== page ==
Induction prior to bone marrow transplantation in hematological malignancies often includes total radiotherapy and chemotherapy. This treatment leads to death of blood cells and release of multiple factors (interleukin, interferon, cytokine, etc.) modulating the immune response. Some drugs used in a chemotherapy can clearly induce capillary leak (gemcitabine). If a leak occurs after an induction radio-chemotherapy, the risk of serious complications is enormous because the regulatory mechanisms are disrupted (loss of platelets, of white blood cells and interference of many immunological factors whose action are not always clear).
Bevacizumab is a monoclonal antibody (IgG1) that binds VEGF (Vascular Endothelial Growth Factor) and prevents the proliferation of small vessels (capillaries). This drug is used in cancers of the bowel, breast, lung and kidney. New studies are made on lymphomas and other tumors, often in combination with other chemotherapy drugs
The role of MGUS in the SCLS is not clear. It results from the production of an abnormal immunoglobulin by a clone of plasma cells. This protein does not induce a capillary leak. But it reflects a more complex immunological disorder not yet clearly understood. The idea to remove the paraprotein (MGUS) is good in itself. Indeed if we can get rid of the clone of plasma cells, one can hope to eliminate the immunological disorder. In my case, I tried chemotherapy with high-dose Thalidomid and I had two attacks of SCLS during treatment; one of these was a very serious leak. Then I tried the combination Thalidomid & corticosteroids as the classical chemotherapy against multiple myeloma. Unfortunately MGUS did not disappear and I had to stop the treatment because of severe side effects of Thalidomid (polyneuropathy) and corticosteroids (neuro-psychological disorders, diabetes, infections).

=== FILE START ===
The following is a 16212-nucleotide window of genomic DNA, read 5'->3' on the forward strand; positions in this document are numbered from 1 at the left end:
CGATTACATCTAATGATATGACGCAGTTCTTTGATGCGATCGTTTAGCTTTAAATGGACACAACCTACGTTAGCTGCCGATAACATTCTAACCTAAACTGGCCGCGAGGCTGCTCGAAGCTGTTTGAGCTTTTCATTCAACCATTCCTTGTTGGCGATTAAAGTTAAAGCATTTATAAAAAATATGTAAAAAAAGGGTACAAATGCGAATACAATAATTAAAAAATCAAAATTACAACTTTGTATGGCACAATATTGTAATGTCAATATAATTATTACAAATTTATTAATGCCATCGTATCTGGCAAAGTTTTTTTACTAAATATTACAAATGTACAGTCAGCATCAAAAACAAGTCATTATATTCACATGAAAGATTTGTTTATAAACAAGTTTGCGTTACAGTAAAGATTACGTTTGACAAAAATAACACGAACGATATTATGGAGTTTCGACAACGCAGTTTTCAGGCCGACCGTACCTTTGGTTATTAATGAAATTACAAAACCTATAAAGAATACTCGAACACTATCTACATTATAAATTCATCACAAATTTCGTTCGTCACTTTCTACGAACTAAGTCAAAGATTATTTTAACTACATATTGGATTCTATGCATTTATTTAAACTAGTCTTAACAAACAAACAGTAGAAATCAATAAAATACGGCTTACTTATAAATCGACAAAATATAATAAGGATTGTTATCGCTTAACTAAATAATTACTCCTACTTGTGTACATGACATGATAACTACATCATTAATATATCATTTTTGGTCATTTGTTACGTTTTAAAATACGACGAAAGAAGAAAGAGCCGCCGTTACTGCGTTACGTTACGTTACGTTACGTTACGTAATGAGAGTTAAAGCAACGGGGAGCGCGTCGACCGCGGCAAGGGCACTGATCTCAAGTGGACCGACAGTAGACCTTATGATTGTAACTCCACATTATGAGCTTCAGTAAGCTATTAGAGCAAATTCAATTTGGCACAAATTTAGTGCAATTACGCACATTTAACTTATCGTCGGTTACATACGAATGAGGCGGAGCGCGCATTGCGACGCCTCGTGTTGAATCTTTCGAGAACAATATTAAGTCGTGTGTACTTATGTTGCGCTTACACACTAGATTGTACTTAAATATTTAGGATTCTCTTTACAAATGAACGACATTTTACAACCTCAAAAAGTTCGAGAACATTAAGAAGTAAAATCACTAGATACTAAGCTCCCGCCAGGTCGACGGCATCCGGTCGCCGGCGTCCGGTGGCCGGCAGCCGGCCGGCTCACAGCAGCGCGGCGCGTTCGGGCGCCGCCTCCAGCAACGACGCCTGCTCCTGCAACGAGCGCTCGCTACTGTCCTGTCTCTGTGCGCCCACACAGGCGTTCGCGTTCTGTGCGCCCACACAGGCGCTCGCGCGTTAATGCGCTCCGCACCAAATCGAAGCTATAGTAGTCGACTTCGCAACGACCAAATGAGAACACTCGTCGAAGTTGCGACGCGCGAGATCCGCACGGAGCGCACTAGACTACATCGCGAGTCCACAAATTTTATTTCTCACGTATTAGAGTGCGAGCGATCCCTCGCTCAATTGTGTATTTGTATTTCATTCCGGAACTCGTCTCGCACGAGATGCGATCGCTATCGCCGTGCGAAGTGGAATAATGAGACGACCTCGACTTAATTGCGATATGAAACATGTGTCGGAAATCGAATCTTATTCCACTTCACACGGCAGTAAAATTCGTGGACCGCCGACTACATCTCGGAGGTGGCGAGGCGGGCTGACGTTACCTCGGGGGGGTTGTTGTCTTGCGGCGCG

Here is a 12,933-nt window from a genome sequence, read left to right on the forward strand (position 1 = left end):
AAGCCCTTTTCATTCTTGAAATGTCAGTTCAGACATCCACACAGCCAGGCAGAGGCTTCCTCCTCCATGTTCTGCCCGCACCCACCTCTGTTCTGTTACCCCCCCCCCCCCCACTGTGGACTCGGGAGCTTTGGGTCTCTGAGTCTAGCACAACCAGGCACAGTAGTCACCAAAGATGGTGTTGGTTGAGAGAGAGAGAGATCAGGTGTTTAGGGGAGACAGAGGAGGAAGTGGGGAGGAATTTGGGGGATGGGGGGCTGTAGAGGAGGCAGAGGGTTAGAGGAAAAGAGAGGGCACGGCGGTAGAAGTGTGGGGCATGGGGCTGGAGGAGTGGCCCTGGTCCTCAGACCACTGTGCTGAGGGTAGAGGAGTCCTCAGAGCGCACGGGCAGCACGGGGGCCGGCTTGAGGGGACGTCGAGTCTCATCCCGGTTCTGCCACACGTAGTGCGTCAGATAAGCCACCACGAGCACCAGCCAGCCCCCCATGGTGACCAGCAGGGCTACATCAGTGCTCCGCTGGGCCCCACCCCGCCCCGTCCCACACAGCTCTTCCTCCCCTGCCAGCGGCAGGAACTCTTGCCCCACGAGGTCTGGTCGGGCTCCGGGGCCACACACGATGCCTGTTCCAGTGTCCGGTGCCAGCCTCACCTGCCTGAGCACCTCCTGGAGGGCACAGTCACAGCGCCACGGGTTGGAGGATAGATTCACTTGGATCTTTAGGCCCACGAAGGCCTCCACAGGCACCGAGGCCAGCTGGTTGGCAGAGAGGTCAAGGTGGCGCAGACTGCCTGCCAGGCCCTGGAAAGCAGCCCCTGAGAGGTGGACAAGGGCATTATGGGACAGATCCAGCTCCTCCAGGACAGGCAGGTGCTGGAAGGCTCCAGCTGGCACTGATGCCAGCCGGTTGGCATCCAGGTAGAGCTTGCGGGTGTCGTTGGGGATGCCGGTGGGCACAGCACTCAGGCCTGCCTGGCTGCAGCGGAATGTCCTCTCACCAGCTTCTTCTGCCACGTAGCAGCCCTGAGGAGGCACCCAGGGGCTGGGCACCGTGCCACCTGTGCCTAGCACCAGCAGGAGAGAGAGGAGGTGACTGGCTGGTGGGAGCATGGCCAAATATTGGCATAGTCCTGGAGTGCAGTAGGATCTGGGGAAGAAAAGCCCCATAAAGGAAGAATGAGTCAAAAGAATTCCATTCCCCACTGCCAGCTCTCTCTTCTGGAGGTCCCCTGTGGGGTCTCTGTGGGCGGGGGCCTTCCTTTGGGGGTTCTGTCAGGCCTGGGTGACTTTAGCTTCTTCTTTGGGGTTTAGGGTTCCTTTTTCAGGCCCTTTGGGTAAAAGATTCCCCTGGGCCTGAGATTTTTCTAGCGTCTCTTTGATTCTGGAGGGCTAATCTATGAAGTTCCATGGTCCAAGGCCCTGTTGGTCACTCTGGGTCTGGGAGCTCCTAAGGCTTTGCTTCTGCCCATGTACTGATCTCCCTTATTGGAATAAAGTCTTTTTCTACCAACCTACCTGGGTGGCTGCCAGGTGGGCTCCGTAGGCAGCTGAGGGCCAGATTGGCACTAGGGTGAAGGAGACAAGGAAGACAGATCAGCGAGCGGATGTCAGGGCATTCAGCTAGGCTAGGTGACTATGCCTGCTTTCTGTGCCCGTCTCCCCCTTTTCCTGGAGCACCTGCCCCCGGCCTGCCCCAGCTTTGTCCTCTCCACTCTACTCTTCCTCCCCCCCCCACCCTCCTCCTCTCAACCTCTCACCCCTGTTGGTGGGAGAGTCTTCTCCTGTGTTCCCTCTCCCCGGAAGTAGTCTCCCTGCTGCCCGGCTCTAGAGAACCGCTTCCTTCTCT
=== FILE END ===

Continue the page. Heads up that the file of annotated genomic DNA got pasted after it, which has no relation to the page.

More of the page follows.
Finally, the best _current_ treatment of SCLS is the monthly injection of polyclonal immunoglobulins (IVIG).